Read if your a real women

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This week, Salon published a great interview with Meg Wolitzer whose just-released novel The Interestings is currently being enjoyed by more than one Flavorwire staffer. Though I won't disparage any of the books that made the list, I will offer my own—as an attempt to work towards ameliorating the problem laid out by Wolitzer and neatly exemplified by GQ. After all, though there are three books by women on their list, only the Munro could really be said to be primarily about them.

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Below are 21 books by and about women that every man should read. The Handmaid's TaleMargaret Atwood. Margaret Atwood is essential reading no matter your gender, and this chilling depiction of a dystopian future is one of her best. In the Republic of Gilead, women's rights have been completely eradicated, and the country is ruled by a racist, homophobic, misogynist, ultra-conservative cult. As Flavorwire editor-in-chief Judy Berman quipped, "This is every woman's worst nightmare that men have never thought about.

Bad BehaviorMary Gaitskill. Gaitskill's incredible collection is filled with women walking the borderlands—of sexual experience, of self-actualization, of family. This book digs under your skin, titillates, forces you to re-evaluate everything you ever thought about sex and love and what it means to be a person in the world.

This book is terrifying. This one doesn't come out until May, but I'll recommend it now for good measure. Ausubel's luminous collection is organized around the origins of life—that is, the stages of love, conception, gestation, and birth—but her stories aren't as simple as all that. Men may never be able to feel the fetus in their stomach and be sure that it is a three-headed giraffe, but with this collection, they'll at least get a taste. BossypantsTina Fey. Everyone likes Tina Fey, so this shouldn't be too hard a sell.

The comedian's memoir is obviously hilarious, but also filled with reflections on being an awkward girl, a woman in show business, and a mother. You bros will be laughing so hard that you won't even realize you're learning about what it's like to be a real-life lady. SpeedboatRenata Adler.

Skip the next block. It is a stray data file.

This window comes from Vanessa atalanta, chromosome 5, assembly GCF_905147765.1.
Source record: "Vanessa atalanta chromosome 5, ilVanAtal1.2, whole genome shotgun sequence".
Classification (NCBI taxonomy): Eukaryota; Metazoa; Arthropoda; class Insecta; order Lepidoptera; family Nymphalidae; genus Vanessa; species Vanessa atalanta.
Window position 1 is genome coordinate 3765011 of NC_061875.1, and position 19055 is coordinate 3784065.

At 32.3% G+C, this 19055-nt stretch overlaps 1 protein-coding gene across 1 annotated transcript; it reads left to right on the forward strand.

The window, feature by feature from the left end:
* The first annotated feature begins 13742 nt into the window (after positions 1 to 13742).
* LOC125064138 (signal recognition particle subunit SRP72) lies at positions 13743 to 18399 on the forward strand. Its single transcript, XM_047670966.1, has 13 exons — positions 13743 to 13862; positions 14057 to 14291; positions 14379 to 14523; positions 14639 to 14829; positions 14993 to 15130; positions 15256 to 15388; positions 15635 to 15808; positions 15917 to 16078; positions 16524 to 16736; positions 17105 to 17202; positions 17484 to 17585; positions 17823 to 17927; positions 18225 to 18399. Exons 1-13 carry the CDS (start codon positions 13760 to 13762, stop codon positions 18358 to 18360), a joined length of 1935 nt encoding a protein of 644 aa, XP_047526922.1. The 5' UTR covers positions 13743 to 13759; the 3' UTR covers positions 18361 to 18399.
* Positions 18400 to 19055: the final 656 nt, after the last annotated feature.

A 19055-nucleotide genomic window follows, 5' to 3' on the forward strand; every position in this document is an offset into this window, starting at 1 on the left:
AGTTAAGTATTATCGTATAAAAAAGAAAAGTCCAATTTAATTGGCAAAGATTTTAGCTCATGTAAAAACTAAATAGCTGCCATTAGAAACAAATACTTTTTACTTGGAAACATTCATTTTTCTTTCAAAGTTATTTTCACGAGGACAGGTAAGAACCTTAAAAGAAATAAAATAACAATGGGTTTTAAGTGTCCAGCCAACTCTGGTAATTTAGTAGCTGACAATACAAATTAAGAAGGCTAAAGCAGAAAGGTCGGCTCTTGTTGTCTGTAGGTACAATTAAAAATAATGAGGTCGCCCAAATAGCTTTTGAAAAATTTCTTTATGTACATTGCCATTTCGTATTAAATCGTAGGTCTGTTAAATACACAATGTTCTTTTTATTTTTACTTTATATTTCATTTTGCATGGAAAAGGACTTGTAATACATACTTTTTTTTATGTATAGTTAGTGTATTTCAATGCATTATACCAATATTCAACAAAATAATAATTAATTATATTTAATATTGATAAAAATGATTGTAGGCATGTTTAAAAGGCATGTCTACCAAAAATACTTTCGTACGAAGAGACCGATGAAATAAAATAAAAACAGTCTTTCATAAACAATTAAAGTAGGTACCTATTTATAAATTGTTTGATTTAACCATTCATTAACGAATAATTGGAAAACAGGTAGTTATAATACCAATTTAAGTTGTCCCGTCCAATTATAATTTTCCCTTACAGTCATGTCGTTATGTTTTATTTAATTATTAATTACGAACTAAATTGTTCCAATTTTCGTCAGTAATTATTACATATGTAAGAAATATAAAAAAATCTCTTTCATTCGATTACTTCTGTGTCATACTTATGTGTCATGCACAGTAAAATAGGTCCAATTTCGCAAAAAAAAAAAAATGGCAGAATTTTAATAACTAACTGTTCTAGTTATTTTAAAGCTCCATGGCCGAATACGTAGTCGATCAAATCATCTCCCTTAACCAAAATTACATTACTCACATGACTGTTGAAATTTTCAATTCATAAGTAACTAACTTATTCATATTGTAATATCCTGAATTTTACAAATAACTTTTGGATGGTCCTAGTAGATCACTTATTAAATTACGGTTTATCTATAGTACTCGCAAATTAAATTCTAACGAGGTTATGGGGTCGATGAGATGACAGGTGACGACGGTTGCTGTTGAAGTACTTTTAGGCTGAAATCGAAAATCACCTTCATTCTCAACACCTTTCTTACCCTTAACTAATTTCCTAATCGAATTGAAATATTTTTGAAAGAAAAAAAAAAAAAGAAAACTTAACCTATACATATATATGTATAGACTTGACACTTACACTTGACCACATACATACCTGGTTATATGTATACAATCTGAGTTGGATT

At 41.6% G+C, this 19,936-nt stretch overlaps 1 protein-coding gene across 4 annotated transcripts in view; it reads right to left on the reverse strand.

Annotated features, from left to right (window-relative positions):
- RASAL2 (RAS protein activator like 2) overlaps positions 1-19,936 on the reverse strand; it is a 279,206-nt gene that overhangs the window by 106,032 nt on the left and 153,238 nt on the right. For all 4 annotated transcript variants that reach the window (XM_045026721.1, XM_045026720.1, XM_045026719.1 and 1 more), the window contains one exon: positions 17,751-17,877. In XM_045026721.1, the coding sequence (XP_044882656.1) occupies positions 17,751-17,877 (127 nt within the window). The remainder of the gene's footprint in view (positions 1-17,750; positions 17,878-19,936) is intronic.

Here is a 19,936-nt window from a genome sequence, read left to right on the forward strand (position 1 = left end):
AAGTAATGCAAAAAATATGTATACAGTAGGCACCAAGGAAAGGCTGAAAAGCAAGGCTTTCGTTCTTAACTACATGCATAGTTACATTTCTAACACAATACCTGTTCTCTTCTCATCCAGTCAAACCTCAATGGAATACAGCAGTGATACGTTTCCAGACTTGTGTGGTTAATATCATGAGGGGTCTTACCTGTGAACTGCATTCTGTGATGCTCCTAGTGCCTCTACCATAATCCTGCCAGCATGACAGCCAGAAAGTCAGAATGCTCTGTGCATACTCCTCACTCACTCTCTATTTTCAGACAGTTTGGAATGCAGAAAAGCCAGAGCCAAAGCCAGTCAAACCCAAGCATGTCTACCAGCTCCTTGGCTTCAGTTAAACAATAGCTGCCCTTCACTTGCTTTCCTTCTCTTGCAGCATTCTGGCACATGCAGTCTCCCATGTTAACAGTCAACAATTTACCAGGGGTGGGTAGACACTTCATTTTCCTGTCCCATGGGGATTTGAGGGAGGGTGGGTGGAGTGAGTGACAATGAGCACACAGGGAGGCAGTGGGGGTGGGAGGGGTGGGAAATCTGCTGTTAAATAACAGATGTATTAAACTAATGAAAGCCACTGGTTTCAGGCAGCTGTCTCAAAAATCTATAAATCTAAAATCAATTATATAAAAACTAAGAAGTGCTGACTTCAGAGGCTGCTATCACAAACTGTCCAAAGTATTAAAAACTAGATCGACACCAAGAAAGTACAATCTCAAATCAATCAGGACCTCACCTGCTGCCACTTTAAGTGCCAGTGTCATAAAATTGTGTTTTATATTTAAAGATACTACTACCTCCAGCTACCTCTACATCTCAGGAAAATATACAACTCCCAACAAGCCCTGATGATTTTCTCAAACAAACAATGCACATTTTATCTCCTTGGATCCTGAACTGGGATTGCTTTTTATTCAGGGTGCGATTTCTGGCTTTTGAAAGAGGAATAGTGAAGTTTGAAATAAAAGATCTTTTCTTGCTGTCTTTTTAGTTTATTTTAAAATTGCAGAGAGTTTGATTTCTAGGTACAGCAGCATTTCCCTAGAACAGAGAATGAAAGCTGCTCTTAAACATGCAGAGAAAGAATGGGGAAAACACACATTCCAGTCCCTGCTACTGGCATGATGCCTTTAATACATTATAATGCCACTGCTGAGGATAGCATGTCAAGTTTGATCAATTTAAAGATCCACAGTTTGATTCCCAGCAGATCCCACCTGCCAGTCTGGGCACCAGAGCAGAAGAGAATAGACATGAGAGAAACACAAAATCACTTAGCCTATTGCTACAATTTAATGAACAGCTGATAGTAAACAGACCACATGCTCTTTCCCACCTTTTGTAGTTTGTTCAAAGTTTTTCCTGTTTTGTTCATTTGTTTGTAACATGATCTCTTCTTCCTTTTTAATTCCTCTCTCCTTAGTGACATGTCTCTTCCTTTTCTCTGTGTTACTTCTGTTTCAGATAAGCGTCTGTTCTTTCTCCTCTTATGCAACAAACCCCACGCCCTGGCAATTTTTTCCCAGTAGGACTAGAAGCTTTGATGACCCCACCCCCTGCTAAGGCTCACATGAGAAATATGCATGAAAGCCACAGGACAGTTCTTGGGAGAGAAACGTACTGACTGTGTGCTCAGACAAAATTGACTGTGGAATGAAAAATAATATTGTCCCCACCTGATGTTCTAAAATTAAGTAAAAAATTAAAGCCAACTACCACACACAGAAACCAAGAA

In her aforementioned interview, Meg Wolitzer laments, "Something nebulous and thought-based—a book of ideas—people seem much more willing to have that from a man than a woman. The Bloody ChamberAngela Carter. The modern fairy tale, whether in retelling or creation, has become a ripe area for feminist thought, for explorations of sexuality, for wit and irony and vulgarity to seep out of what was once a prim little moralistic package. No one does this better than Angela Carter, whose rich retellings of the classic tales thrum with blood and language.

The FlamethrowersRachel Kushner. Here's a special lure for all you male readers: girl racing motorcycles across salt flats. Past that, the book is gritty and searing and immediately essential, a subtle novel about art and love and truth and a woman on a knife's edge. Read it. Self-HelpLorrie Moore. No one does wry brilliance better than Lorrie Moore. In this collection, she will teach you everything you need to know: how to talk to your mother, how to be an other woman, how to become a writer, how to live.

Darkly comic and dazzling, it's a way inside the head of all the smart women you've ever known. HeroinesKate Zambreno. In HeroinesZambreno traces the impact—or rather, the exiling—of the female experience Read if your a real women and from literature, untangling the stories of "the mad wives of modernism" both historical and fictional, "who died in the asylum. Locked away, rendered safe. Forgotten, erased, or rewritten.

KindredOctavia Butler. In this novel, a year-old modern black woman is suddenly and then repeatedly transported back in time to a slave plantation in the antebellum South, where she is subjected to all the harshest parts of slavery as she protects the son of a slaveowner. Rarely does social criticism come with such incendiary storytelling.